Quote Mining is:-

The practice of quoting out of context, sometimes referred to as "contextomy" or "quote mining", is a logical fallacy and a type of false attribution in which a passage is removed from its surrounding matter in such a way as to distort its intended meaning.[1]

Arguments based on this fallacy typically take two forms. As a straw man argument, which is frequently found in politics, it involves quoting an opponent out of context in order to misrepresent their position (typically to make it seem more simplistic or extreme) in order to make it easier to refute. As an appeal to authority, it involves quoting an authority on the subject out of context, in order to misrepresent that authority as supporting some position.[2]

Perspective on Quote MiningEdit

Here we're parodying Conservapedia and we know we're exaggerating.

Liberal Perspective on Quote MiningEdit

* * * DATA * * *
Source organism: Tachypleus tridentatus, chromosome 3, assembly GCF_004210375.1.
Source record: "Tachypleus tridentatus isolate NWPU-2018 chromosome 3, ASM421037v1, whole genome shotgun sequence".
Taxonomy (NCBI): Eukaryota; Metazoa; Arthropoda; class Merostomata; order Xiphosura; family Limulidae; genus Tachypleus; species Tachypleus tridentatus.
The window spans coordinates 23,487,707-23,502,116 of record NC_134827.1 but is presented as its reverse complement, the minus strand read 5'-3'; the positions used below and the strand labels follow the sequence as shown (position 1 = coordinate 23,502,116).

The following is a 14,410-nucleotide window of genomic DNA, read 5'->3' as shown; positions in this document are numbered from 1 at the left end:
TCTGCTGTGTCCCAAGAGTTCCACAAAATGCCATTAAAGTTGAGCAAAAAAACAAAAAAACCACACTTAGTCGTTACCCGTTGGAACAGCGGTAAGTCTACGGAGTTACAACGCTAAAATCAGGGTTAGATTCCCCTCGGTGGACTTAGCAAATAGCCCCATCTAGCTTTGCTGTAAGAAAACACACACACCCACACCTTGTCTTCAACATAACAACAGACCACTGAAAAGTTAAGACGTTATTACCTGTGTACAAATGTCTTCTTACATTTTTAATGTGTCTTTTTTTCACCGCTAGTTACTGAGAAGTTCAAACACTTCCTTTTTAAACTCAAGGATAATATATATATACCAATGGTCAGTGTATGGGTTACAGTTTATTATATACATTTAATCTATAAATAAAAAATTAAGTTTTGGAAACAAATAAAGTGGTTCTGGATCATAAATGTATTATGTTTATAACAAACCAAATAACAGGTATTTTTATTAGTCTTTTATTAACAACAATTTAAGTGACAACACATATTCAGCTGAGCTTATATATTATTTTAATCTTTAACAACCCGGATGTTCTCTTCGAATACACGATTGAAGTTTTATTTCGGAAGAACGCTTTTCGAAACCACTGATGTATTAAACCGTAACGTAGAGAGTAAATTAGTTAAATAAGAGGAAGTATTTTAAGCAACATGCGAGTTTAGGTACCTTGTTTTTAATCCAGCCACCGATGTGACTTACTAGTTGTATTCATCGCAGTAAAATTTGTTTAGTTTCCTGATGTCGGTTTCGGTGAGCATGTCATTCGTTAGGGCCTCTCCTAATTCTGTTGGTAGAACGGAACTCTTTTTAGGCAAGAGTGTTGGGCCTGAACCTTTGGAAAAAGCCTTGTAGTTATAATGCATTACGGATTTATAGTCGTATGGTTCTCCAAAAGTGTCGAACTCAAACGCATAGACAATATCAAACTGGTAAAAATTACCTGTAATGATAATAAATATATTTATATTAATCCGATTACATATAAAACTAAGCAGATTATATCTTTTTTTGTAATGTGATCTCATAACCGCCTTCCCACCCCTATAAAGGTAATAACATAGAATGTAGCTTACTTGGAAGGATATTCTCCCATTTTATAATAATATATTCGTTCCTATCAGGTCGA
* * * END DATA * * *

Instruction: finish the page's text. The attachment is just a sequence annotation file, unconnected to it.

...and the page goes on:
Quote Mining is an abhorrent practice where one twists another person's word into saying something they didn't mean. For example, a mined quote from "It is absurd to think the moon is made of cheese" can be "...the moon is made of cheese"

Conservative Perspective on Quote MiningEdit

Quote Mining is something done by our retarded cousins. Any quote, no matter how long, that proves a conservative wrong is a product of quote mining. On the other hand, any quote that exposes liberal deceit is by definition not quote mining, no matter how short.

Neocon Perspective on Quote MiningEdit

Quote Mining is a false term coined by liberals. Like "Freedom".


  1. Engel, Morris S., With Good Reason: An Introduction to Informal Fallacies (1994), pp. 106-107 ISBN 0-312-15758-4
  2. Quoting Out of Context, Fallacy Files Adapted from Wikipedia, [1]

Ad blocker interference detected!

Wikia is a free-to-use site that makes money from advertising. We have a modified experience for viewers using ad blockers

Wikia is not accessible if you’ve made further modifications. Remove the custom ad blocker rule(s) and the page will load as expected.